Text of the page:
Anat Hoffman visits Hadassah-Brandeis Institute

From left: Ellen Golub, HBI research associate; Lisa Fishbayn Joffe, HBI associate director; Anat Hoffman; Shulamit Reinharz, HBI founding director; Amy Powell, HBI communications director

Anat Hoffman, chair of the board of Women of the Wall and executive director of the Israel Religious Action Center, the civil and human rights organization addressing issues of religion and state, visited the Hadassah-Brandeis Institute last week. She shared her views on how the organization, slowly and steadily over 27 years, has scored important victories for women’s religious rights at the Western Wall. Their goal is to achieve the right to wear prayer shawls, pray and read Torah collectively and out loud at the Western Wall.

At the same time, Hoffman acknowledged how much work lies in front of them. For example, on the day of her visit, Lesley Sachs, executive director of Women of the Wall, was arrested in Jerusalem for bringing a 1838 Torah scroll, donated from a Sacramento Calif., to the Kotel to celebrate Rosh Chodesh Sivan (new month). Women in the past have been detained or arrested, but these actions slowed in January when the Israeli government approved the creation of an upgraded egalitarian prayer space for non-Orthodox Jews at the Western Wall. Now, they seem to be on the upswing as Orthodox leaders temporarily staged a takeover on the area of the Western Wall designated for egalitarian prayer and rivals began to stage provocations on both sides of the issue.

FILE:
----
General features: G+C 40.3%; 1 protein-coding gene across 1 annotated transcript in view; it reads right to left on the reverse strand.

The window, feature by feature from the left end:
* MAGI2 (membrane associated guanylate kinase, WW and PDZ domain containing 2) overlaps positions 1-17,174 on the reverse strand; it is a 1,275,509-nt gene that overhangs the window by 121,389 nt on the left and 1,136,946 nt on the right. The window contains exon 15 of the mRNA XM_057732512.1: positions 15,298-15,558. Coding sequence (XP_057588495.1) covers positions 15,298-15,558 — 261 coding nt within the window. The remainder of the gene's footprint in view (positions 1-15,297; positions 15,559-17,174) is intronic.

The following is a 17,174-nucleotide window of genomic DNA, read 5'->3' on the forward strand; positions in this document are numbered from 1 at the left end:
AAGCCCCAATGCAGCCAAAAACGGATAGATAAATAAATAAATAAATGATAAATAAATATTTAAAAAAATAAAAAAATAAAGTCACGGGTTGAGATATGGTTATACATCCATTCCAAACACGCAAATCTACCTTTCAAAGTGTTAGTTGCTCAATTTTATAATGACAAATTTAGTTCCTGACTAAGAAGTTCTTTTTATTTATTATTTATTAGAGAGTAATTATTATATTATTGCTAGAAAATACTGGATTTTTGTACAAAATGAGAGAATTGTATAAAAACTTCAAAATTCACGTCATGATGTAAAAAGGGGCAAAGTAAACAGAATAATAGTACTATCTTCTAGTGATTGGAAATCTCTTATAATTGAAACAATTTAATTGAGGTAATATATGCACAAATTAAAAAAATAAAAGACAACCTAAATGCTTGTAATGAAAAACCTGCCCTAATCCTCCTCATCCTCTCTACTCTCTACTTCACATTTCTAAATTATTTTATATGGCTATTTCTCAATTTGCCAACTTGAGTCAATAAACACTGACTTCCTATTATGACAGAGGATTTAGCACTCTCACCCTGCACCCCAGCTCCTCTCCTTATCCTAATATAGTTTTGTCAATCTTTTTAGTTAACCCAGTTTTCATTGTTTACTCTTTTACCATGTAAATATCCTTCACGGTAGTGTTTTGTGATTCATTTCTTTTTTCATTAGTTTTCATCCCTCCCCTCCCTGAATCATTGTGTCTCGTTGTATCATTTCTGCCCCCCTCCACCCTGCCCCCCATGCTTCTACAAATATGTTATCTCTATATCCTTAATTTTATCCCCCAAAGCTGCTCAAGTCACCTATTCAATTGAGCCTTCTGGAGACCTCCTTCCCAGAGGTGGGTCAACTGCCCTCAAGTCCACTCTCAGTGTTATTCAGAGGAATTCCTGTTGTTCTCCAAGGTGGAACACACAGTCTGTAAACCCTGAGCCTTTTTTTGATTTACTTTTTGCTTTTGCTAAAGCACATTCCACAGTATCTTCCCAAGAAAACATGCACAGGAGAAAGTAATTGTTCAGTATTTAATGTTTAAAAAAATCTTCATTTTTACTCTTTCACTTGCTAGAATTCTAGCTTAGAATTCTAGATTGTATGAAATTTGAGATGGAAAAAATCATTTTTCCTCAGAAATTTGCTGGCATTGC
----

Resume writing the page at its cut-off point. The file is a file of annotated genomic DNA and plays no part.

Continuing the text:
Hoffman, in taking a long view, noted that setbacks are part of the process. Each time a woman is arrested for peacefully reading from the Torah “the whole system is rocked,” Hoffman said. Overall, incidents of gender segregation in the public sphere are down in Israel and she sees that as important progress. Each year IRAC publishes a pamphlet titled, “Excluded, For God’s Sake: Gender Segregation and the Exclusion of Women in the Public Sphere in Israel,” but this year incidents were down so much they decided to publish every other year. For example, IRAC’S law suit against a radio station which refused to broadcast women’s voices has led to women’s inclusion in their programming. In addition, forced segregated seating on public buses has ended due to a series of successful lawsuits against bus drivers reminding them of their duty not to be complicit in discrimination.

Categories: Humanities and Social Sciences, International Affairs

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